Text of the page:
Return on Investment for Service Portal Software UX Design: Real World Examples

As we covered previously, inefficiencies in the workplace can cost business time and money, impacting all aspects of your business. Employee satisfaction also suffers when processes are outdated, or difficult to use. With Cask as your partner, you can discover areas where the work can be streamlined to achieve a better user experience and process. Below are a few real world examples for how our team can help yours realize your efficiency goals with a robust UX Design, boosting employee satisfaction in the process.  

Unintuitive Interfaces Waste Time

Kelly accesses a software system once a day as part of her job. The design is unintuitive and it’s hard for people to figure out how to use it—especially new hires. It takes her 5 minutes to concentrate and perform one daily task. This baseline measurement estimates she spends 25 minutes per week on the task. After addressing pain points and redesigning the application, usability testing shows on average that users can perform the same task in 2 minutes.

This reduces time spent by 85% and saves 13 hours each year per user. If there are 150 employees like Kelly, this works out to a potential annual savings of 1,950 hours. If the average employee salary is $70 per hour, the value of this time equates to $136,500.

Outdated Systems Slow People Down

John uses a software system critical to his work and spends a lot of his day using the interface. The software is outdated and pages load extremely slow. While going about his day and performing top tasks, it’s estimated he spends an average of 16 seconds waiting for pages to refresh. If he experiences this on 30 pages per day, he spends about 8 minutes of his workday waiting for the screen. This equals 40 minutes per week or 2,080 minutes (roughly 35 hours) per year. If the average hourly rate for John’s position is $50 per hour, the value of this time equals $1,750 annually.

If his company upgrades to a new system and reduces page load from 16 seconds to 3, that’s an improvement of 137%! In a large organization—if there’s hundreds of employees experiencing the same as John—the value of this time is exponential.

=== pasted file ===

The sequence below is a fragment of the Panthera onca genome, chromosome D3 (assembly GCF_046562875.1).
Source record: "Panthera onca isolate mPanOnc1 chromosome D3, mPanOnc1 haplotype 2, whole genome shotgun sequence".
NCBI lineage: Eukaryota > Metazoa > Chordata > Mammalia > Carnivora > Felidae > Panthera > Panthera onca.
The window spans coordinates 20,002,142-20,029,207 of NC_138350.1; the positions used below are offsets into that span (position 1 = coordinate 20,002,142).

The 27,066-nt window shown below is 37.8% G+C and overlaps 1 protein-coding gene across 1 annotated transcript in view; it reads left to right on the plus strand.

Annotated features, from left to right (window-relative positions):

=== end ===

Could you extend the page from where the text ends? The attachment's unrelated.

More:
By improving page performance, John is not only more productive and engaged but he’s a lot happier, too. 

Inefficient Searching Costs Time and Money

Marion works in a busy and stressful IT department as a support representative. Each day, the department receives about 100 tickets. On average, 10 of them ask questions about getting email to work on a smartphone. There is a tutorial on the company intranet, but its poor interface design and search experience means employees aren’t finding it and go straight to IT instead. If IT representatives spend an average of 5 minutes each time to answer this question, that equals 50 minutes per day or 216 hours per year. If the average support person’s hourly rate is $35 per hour, that equals a value of $7,560 spent annually on answering one common question. If there’s common questions the support team answers regularly, you can imagine the costs adding up!

By implementing a new self-service software design and optimizing its search function, the IT department can decrease the frequency of common inquiries like this one. The overall quantity of tickets goes down and the speed in which other issues can be resolved is improved. 

Measuring an Interface Design

Making calculations for predictive return on investment of a design is beneficial to understand the impact a well-designed experience can make. There are different kinds of metrics that can be used for calculating hidden opportunity costs in an interface:

  1. Time: What is the average amount of time it takes for users to perform tasks? How easy is it for them to operate the system to find what they are looking for?
  2. Money: Using estimates from the amount of time spent on tasks, what is the predictive dollar value of cost savings annually?
  3. Work Volume: What is the number of department support tickets, emails, and phone calls received about common topics? What are the associated costs with responding to them?
  4. User Satisfaction: Do people enjoy using the interface to accomplish work? Overall, does staff feel empowered in their work or held back?

Let Cask Show You the Way

Investing in service portal UX design can save a business significant amounts of time and money long term, resulting in positive gains for your business.

The UX design process strongly focuses on how a system works and all the processes in place that contribute to people getting work done. Click To Tweet

Addressing business goals and user needs, while maximizing efficiency, is captured in the beauty of a modern workflow management system. Let Cask show you the way to realize maximum return on investment with effective, impactful, and high quality UX service portal design.

Menu